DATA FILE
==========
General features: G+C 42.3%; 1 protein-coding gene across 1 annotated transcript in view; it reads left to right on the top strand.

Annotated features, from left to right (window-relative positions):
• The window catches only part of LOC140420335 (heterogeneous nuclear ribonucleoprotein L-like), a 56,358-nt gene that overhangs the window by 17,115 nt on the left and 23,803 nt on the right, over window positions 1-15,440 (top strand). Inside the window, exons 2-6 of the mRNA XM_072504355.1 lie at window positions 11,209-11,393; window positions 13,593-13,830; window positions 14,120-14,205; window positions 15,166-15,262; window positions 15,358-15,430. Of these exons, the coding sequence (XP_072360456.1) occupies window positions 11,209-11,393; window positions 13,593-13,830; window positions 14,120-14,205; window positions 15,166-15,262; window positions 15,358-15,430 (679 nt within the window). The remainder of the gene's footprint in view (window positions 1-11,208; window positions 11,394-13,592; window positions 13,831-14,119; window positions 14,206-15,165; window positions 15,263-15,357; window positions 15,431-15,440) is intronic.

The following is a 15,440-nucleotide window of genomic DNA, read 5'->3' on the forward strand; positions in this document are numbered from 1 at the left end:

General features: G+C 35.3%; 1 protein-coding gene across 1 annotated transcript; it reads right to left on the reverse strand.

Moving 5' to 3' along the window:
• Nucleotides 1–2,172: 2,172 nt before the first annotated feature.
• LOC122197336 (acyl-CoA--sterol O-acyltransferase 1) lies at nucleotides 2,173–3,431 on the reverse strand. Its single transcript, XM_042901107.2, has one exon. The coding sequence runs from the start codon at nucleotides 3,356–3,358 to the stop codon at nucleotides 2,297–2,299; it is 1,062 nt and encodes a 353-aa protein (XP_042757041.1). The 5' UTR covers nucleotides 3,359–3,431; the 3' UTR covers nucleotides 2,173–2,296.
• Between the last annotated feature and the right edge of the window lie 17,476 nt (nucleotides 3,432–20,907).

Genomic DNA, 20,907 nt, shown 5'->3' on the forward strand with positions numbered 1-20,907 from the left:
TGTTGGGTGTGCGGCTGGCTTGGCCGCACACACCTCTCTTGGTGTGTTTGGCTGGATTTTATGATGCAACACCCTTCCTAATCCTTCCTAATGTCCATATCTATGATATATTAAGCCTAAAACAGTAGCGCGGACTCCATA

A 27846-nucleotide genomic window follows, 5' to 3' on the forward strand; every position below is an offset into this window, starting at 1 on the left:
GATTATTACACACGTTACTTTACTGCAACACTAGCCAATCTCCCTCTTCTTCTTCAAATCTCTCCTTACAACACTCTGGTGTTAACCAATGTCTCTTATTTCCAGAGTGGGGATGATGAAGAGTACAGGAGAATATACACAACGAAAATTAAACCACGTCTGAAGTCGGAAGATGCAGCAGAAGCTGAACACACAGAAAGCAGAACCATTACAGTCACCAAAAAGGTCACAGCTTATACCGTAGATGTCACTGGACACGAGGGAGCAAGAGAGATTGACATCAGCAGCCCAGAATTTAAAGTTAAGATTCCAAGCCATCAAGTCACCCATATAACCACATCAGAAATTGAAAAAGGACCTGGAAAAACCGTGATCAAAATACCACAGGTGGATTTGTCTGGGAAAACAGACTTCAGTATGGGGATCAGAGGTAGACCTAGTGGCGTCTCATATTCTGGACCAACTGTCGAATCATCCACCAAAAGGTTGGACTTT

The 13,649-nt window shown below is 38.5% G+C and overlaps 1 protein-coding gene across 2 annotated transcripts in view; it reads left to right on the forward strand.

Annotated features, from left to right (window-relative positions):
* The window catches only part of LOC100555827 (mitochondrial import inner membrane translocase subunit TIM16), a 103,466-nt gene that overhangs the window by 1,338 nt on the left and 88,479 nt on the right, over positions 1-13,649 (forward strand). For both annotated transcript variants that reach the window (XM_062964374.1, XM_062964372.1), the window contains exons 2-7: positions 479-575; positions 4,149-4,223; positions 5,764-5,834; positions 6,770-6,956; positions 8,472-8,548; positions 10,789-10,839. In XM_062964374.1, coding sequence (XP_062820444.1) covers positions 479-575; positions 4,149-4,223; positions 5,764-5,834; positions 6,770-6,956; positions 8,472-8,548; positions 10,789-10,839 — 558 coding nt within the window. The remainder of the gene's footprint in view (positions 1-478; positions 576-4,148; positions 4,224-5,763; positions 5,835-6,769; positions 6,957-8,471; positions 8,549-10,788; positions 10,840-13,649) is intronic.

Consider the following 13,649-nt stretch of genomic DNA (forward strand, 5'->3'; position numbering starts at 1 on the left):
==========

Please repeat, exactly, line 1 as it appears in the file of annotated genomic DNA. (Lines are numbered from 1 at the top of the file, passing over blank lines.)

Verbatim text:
General features: G+C 42.3%; 1 protein-coding gene across 1 annotated transcript in view; it reads left to right on the top strand.